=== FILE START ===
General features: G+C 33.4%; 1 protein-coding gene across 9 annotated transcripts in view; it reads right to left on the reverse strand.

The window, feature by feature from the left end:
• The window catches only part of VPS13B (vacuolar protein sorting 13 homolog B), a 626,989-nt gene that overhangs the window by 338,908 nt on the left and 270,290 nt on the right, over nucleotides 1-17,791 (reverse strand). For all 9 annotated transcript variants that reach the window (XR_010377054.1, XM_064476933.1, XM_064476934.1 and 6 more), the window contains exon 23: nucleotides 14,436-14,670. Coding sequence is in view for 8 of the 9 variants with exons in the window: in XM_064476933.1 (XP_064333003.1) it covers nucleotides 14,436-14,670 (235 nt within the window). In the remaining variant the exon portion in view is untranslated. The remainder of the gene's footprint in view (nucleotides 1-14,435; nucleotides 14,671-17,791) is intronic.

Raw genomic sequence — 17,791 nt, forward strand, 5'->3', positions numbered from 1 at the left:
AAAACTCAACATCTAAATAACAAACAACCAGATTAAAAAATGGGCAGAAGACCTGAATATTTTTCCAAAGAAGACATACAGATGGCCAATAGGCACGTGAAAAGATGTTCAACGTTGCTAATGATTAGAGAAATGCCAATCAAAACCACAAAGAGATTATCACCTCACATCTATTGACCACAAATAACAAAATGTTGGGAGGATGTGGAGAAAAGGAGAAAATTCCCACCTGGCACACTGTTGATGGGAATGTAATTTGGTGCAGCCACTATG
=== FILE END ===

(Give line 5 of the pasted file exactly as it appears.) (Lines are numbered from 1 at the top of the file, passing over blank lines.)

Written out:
AAAACTCAACATCTAAATAACAAACAACCAGATTAAAAAATGGGCAGAAGACCTGAATATTTTTCCAAAGAAGACATACAGATGGCCAATAGGCACGTGAAAAGATGTTCAACGTTGCTAATGATTAGAGAAATGCCAATCAAAACCACAAAGAGATTATCACCTCACATCTATTGACCACAAATAACAAAATGTTGGGAGGATGTGGAGAAAAGGAGAAAATTCCCACCTGGCACACTGTTGATGGGAATGTAATTTGGTGCAGCCACTATG